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In the United States Court of Appeals For the Seventh Circuit ____________________ No. 16-3244 DONALD WAYNE BUSH and KIMBERLY ANN BUSH, Plaintiffs-Appellants, v. UNITED STATES OF AMERICA, Defendant-Appellee. ____________________ Appeal from the United States District Court for the Southern District of Indiana, Indianapolis Division. No. 1:15-cv-1318-WTL-DKL — William T. Lawrence, Judge. ____________________ ARGUED MAY 22, 2017 — DECIDED SEPTEMBER 20, 2019 ____________________ Before FLAUM, EASTERBROOK, and SYKES, Circuit Judges. EASTERBROOK, Circuit Judge. This appeal presents the question whether a bankruptcy court can determine the amount of a debtor’s tax obligations, when the debtor is unlikely to pay them. Bankruptcy Judge Carr answered yes and scheduled a trial on the merits, 2015 Bankr. LEXIS 4494 (Bankr. S.D. Ind. July 7, 2015), but a district judge disagreed. 2016 U.S. Dist. LEXIS 106671 (S.D. Ind. Aug. 12, 2016). The interlocutory appeal to the district judge was authorized by 28 2 No. 16-3244 U.S.C. §158(a)(3). Because the district judge blocked further proceedings in the bankruptcy court, his decision is nal and appealable to us under 28 U.S.C. §1291, for, outside of bankruptcy, tax obligations are stand-alone mahers independently appealable. See Bullard v. Blue Hills Bank, 135 S. Ct. 1686, 1692 (2015). See also In re Anderson, 917 F.3d 566 (7th Cir. 2019). The dispute began in 2013 when the Internal Revenue Service demanded that Donald and Kimberly Bush pay $107,000 in taxes, plus $80,000 in fraud penalties, for tax years 2009, 2010, and 2011. (We round all gures to the nearest thousand.) The Bushes petitioned the Tax Court for review. By the time trial was imminent the parties had stipulated that the Bushes owed $100,000 in taxes, but penalties remained in dispute: the IRS sought a 75% fraud penalty under 26 U.S.C. §6663(a), while the Bushes proposed a 20% negligence penalty under 26 U.S.C. §6662(a). On the date set for trial, the Bushes led for bankruptcy, and the automatic stay prevented the Tax Court from proceeding. The bankruptcy court declined to lift the stay. The United States did not appeal but did le a proof of claim seeking taxes and penalties. It also proposed that the tax debt be given priority over the Bushes’ other unsecured debts, while the penalty (whatever its ultimate amount) be determined to be nondischargeable under 11 U.S.C. §523(a)(7). The Bushes then initiated an adversary proceeding, asking the bankruptcy court to set the penalty at 20% of their unpaid taxes. The Bushes pointed the bankruptcy court to 11 U.S.C. §505(a)(1), which reads: Except as provided in paragraph (2) of this subsection, the court may determine the amount or legality of any tax, any ne or No. 16-3244 3 penalty relating to a tax, or any addition to tax, whether or not previously assessed, whether or not paid, and whether or not contested before and adjudicated by a judicial or administrative tribunal of competent jurisdiction. The United States concedes that paragraph (2) does not apply to its dispute with the Bushes. But it argues that §505 as a whole does not grant subject-maher jurisdiction to bankruptcy judges and that only a potential e ect on creditors’ distributions justi es a decision by a bankruptcy judge about any tax dispute. The Bushes insisted that §505 does supply jurisdiction, a view that the bankruptcy judge accepted and the district judge did not. The parties’ briefs in this court continue the debate about the “jurisdictional” nature of §505. This is unfortunate, though we grant that other circuits writing about §505 have used a “jurisdictional” characterization. See, e.g., In re Luongo, 259 F.3d 323, 328 (5th Cir. 2001) (calling §505 a “broad grant of jurisdiction”); In re Custom Distribution Services, Inc., 224 F.3d 235, 239–40 (3d Cir. 2000) (“We have consistently interpreted §505(a) as a jurisdictional statute”). But we do not see what §505 has to do with jurisdiction, a word it does not use. Section 505 simply sets out a task for bankruptcy judges. Almost the entirety of the Bankruptcy Code prescribes tasks for bankruptcy judges. For example, §503 tells bankruptcy judges how to determine administrative expenses, and §547 provides for resolution of trustees’ preference-recovery actions. Those and other sections in the Code are unrelated to jurisdiction, just as few of the many thousand substantive rules in the United States Code as a whole concern jurisdiction. The Supreme Court insists that judges distinguish procedural and substantive rules from jurisdictional ones. See, e.g., Fort Bend v. Davis, 139 S. Ct. 1843 (2019); United States v. 4 No. 16-3244 Kwai Fun Wong, 135 S. Ct. 1625 (2015); Gonzalez v. Thaler, 565 U.S. 134 (2012). The rule in §505 is on the non-jurisdictional side. The Justices have acknowledged that in earlier years they used the word “jurisdiction” loosely, and our colleagues in other circuits may have been in uenced by that old usage when calling §505 “jurisdictional.” But the Supreme Court has restricted the category of laws that can be called jurisdictional, and we must follow its current understanding of that term. Most genuine jurisdictional rules appear in Title 28, the Judicial Code, and that’s true of bankruptcy too. The Bankruptcy Code itself tells us this. Section 105(c) reads: “The ability of any district judge or other o cer or employee of a district court to exercise any of the authority or responsibilities conferred upon the court under this title shall be determined by reference to the provisions relating to such judge, o cer, or employee set forth in title 28.” Bankruptcy judges act as o cers of the district courts, see 28 U.S.C. §157(a), so §105(c) means that bankruptcy jurisdiction depends on Title 28. See also Wellness International Network, Ltd. v. Sharif, 135 S. Ct. 1932, 1939 (2015). And Title 28 addresses bankruptcy jurisdiction in detail: (a) Except as provided in subsection (b) of this section, the district courts shall have original and exclusive jurisdiction of all cases under title 11. (b) Except as provided in subsection (e)(2), and notwithstanding any Act of Congress that confers exclusive jurisdiction on a court or courts other than the district courts, the district courts shall have original but not exclusive jurisdiction of all civil proceedings arising under title 11, or arising in or related to cases under title 11. No. 16-3244 5 (c)(1) Except with respect to a case under chapter 15 of title 11, nothing in this section prevents a district court in the interest of justice, or in the interest of comity with State courts or respect for State law, from abstaining from hearing a particular proceeding arising under title 11 or arising in or related to a case under title 11. (2) Upon timely motion of a party in a proceeding based upon a State law claim or State law cause of action, related to a case under title 11 but not arising under title 11 or arising in a case under title 11, with respect to which an action could not have been commenced in a court of the United States absent jurisdiction under this section, the district court shall abstain from hearing such proceeding if an action is commenced, and can be timely adjudicated, in a State forum of appropriate jurisdiction. (d) Any decision to abstain or not to abstain made under subsection (c) (other than a decision not to abstain in a proceeding described in subsection (c)(2)) is not reviewable by appeal or otherwise by the court of appeals under section 158(d), 1291, or 1292 of this title or by the Supreme Court of the United States under section 1254 of this title. Subsection (c) and this subsection shall not be construed to limit the applicability of the stay provided for by section 362 of title 11, United States Code, as such section applies to an action a ecting the property of the estate in bankruptcy. (e) The district court in which a case under title 11 is commenced or is pending shall have exclusive jurisdiction— (1) of all the property, wherever located, of the debtor as of the commencement of such case, and of property of the estate; and (2) over all claims or causes of action that involve construction of section 327 of title 11, United States Code, or rules relating to disclosure requirements under section 327. 28 U.S.C. §1334. Other grants of jurisdiction also may apply. A provision allowing district courts to resolve certain tax disputes, 28 U.S.C. §1346(a)(1), comes to mind. But the par- 6 No. 16-3244 ties disregard it, and so shall we. The Bushes, as the proponents of jurisdiction, are entitled to choose which grants they rely on. The United States protests that sovereign immunity negates any jurisdiction based on §1334, but 11 U.S.C. §106(a)(1) waives that defense for subjects within §505. What is more, we have held that sovereign immunity does not a ect subject-maher jurisdiction. See United States v. Cook County, 167 F.3d 381 (7th Cir. 1999). Section 1334 creates jurisdiction for three potentially relevant categories of disputes: those “arising in” bankruptcy litigation, those “arising under” the Bankruptcy Code, and those “related to” the resolution of the bankruptcy proceeding. The Bushes rely on all three; the United States contends that none applies. We take them in order. A dispute “arises in” bankruptcy if it concerns a maher that is exclusive to bankruptcy law and practice. See In re Repository Technologies, Inc., 601 F.3d 710, 719 (7th Cir. 2010). A proceeding to determine taxes and penalties does not arise in bankruptcy in this sense. As we have mentioned, it was set for trial in the Tax Court until the Bushes led their petition under Title 11. Most tax disputes are resolved outside of bankruptcy. The requirements of “arises in” jurisdiction have not been satis ed. A dispute “arises under” the Bankruptcy Code when it presents a substantive question of bankruptcy law. See, e.g., BarneN v. Stern, 909 F.2d 973, 981 (7th Cir. 1990). This tax dispute’s substance depends on the Internal Revenue Code, not the Bankruptcy Code, so the “arising under” grant of jurisdiction is unavailable. No. 16-3244 7 What remains is the “related to” jurisdiction in the second clause of §1334(b), which is how most non-bankruptcy issues, such as tort and contract disputes, come within a bankruptcy judge’s powers. The Bushes contend that if this jurisdiction permits a bankruptcy judge to resolve a contract dispute, it also permits a bankruptcy judge to resolve a tax dispute. Language in In re Collazo, 817 F.3d 1047, 1053 (7th Cir. 2016), suggesting that entry of a money judgment following the conclusion of a bankruptcy always is “related to” that bankruptcy for the purpose of §1334(b), is unreasoned and has the quality of a drive-by ruling, subject to ready reexamination. See Steel Co. v. Citizens for a BeNer Environment, 523 U.S. 83, 91 (1998). We do not think that the unreasoned language of Collazo can be given e ect, particularly in light of Northern Pipeline Construction Co. v. Marathon Pipe Line Co., 458 U.S. 50 (1982), and Stern v. Marshall, 564 U.S. 462 (2011), which observe that the permissible authority of judges (including bankruptcy judges) who lack life tenure is limited. The di culties in allocating authority between Article I and Article III tribunals, and between federal and state courts, when a dispute is “related to” bankruptcy but not part of it, need not concern us today, however. After all, disputes about the nancial demands of the Internal Revenue Service always are resolved by federal rather than state tribunals—and the alternative to resolution by a bankruptcy judge serving under Article I is resolution by a judge of the Tax Court serving under Article I. Whether the bankruptcy judge or the Tax Court judge makes the initial decision, the disposition is subject to review by one or more judges serving under Article III. The constitutional and prudential con- 8 No. 16-3244 cerns that have led to limits on the “related to” jurisdiction for state-law disputes are not salient to federal tax disputes. The United States does not contend that resolution of tax disputes is never “related to” a bankruptcy. Instead it maintains that the tax dispute is not related to this bankruptcy, because the disposition will not a ect other creditors’ entitlements. It points to In re FedPak Systems, Inc., 80 F.3d 207, 213–14 (7th Cir. 1996), which states that a dispute is “related to” bankruptcy when resolution “a ects the amount of property for distribution [to creditors] or the allocation of property among creditors.” See also, e.g., In re Kubly, 818 F.2d 643 (7th Cir. 1987); In re Xonics, Inc., 813 F.2d 127 (7th Cir. 1987). That condition is not met here, the United States maintains, because other creditors’ claims exceed the Bushes’ assets. The existence of insu cient assets would not by itself be enough to demonstrate the lack of a relation, for the size of any one debt may a ect the allocation among creditors. But tax debts are subordinated to many other claims, so determining taxes and penalties has no e ect here. This line of argument suggests that the statement in FedPak needs a quali cation. If the related-to jurisdiction really depends on how things look at the end of the bankruptcy—if jurisdiction turns, for example, on how many other claims are made—then authority cannot be determined at the time of ling. Yet one of the most fundamental rules of federal jurisdiction is that judicial authority depends on the state of a airs when a case begins (equivalently, when a claim is led in bankruptcy) rather than on how things turn out. See, e.g., Grupo Data ux v. Atlas Global Group, L.P., 541 U.S. 567, 570–71 (2004); Freeport-McMoRan Inc. v. K N Energy, Inc., 498 U.S. 426 (1991); Louisville, New Albany & Chicago Ry. v. Louis- No. 16-3244 9 ville Trust Co., 174 U.S. 552, 566 (1899); Mollan v. Torrance, 22 U.S. (9 Wheat.) 537, 539–40 (1824); Gardynski-Leschuk v. Ford Motor Co., 142 F.3d 955 (7th Cir. 1998). And when the Bushes led their motion under §505, just two months into their bankruptcy, only three creditors’ claims had been led against them. It does not appear—more importantly, the United States does not contend—that on the date the Bushes asked the bankruptcy judge to determine their tax liabilities, a decision could not have a ected the allocation of assets among the creditors with outstanding claims. Instead of asking us to evaluate the potential e ect of the tax debt near the start of the bankruptcy, the United States draws our ahention to the fact that many creditors had led claims against the Bushes by the time the bankruptcy judge proposed to resolve the tax dispute. By then it seemed unlikely that the amount the Bushes owe in taxes and penalties would a ect other creditors. But taking that ex post view would contradict the norm that jurisdictional issues must be resolved ex ante, not in light of how things turn out. The Supreme Court’s most recent engagement with the related-to jurisdiction favorably quoted a rule, which it ahributed to nine courts of appeals, that a maher comes within the related-to jurisdiction if it “could conceivably have any e ect on the estate being administered in bankruptcy”. Celotex Corp. v. Edwards, 514 U.S. 300, 308 n.6 (1996). That’s an ex ante inquiry and avoids making a jurisdictional decision only after the merits have been resolved and the e ect can be known with certainty. Under this approach, the §505 motion is within the related-to jurisdiction because it might well have mahered if no further creditors had made claims. 10 No. 16-3244 Celotex said that our circuit uses a “slightly di erent test” and pointed to Xonics and Home Insurance Co. v. Cooper & Cooper, Ltd., 889 F.2d 746 (7th Cir. 1989). Xonics dealt with a di erent problem: whether the related-to jurisdiction follows an asset after it leaves the estate. We held that it does not: that an asset’s chain of title includes a trip through bankruptcy does not make the asset a ward of the bankruptcy court forever. Xonics does, however, contain the phrase “a ects the amount of property available for distribution or the allocation of property among creditors”. 813 F.2d at 131. Home Insurance quoted this language, which also is the genesis of the statement in FedPak. None of our decisions addresses the distinction between ex ante and ex post perspectives. None considers the potential di erence between demanding an actual e ect at the case’s end and a potential e ect when the claim is led. The nine circuits that have addressed that subject unanimously conclude that the ex ante perspective is the right one. We agree. This does not imply an overruling or even a modi cation of circuit precedent; instead we address an issue that the circuit has not previously considered and align this circuit with the view widely held by our colleagues elsewhere: the related-to jurisdiction must be assessed at the outset of the dispute, and it is satis ed when the resolution has a potential e ect on other creditors. It follows that the bankruptcy court has subject-maher jurisdiction over this tax dispute. Although the bankruptcy judge has the authority to decide how much the Bushes owe in tax penalties, whether the judge should exercise that authority is a distinct question. When the bankruptcy began, the tax dispute was on the verge of trial in the Tax Court. Only the automatic stay im- No. 16-3244 11 posed by 11 U.S.C. §362 blocked that trial. The bankruptcy appears to be over—at least the parties have not suggested that anything remains to be done. The estate’s available assets have been used to pay debts; most unpaid debts (though not the debt for 2011 tax penalties) have been discharged; the automatic stay has lapsed by its own terms; the Trustee’s nal report was led on February 22, 2019. There is no reason why this residual dispute about tax penalties should stick with the bankruptcy judge, who otherwise is done with the case, rather than the specialist judges in the Tax Court. Congress has authorized district courts to relinquish jurisdiction of bankruptcy disputes “in the interest of justice”, 28 U.S.C. §1334(c)(1), and that description ts the Bushes’ situation. Today the tax dispute stands in the same posture as if the Bushes had never led for bankruptcy, and the appropriate forum for its resolution is the Tax Court. So although the bankruptcy judge was right to hold that he had authority to resolve the tax dispute while the Bushes’ bankruptcy was ongoing, the exercise of that authority is no longer appropriate. We vacate the district judge’s decision, based as it was on an erroneous jurisdictional view, and remand with instructions to remand to the bankruptcy judge for the entry of an order under §1334(c)(1), which will mark the nal step in the Bushes’ bankruptcy proceedings.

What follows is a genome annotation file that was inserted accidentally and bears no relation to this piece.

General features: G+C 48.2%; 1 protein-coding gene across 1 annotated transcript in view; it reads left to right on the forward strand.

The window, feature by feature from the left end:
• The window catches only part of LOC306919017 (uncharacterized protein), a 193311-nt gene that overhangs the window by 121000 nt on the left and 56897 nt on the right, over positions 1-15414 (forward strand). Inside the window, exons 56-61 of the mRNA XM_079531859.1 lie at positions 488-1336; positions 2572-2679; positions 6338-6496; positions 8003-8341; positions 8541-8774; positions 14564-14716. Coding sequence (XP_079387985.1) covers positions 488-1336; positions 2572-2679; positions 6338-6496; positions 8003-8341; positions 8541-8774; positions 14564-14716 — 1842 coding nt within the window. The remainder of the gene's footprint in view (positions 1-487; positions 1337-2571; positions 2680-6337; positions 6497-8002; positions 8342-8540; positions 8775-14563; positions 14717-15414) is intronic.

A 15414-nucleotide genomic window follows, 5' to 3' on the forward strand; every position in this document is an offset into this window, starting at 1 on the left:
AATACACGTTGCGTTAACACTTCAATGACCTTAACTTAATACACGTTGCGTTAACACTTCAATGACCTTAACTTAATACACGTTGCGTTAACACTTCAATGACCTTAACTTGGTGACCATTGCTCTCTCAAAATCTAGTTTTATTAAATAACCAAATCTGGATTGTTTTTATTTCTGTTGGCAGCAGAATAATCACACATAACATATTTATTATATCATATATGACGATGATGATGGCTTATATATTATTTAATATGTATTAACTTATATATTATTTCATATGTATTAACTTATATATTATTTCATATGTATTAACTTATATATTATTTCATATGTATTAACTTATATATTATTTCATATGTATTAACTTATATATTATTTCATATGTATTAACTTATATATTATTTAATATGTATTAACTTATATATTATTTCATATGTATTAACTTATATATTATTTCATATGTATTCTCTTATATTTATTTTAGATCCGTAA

Primary Holding
A bankruptcy court may determine the amount of a debtor's tax obligation.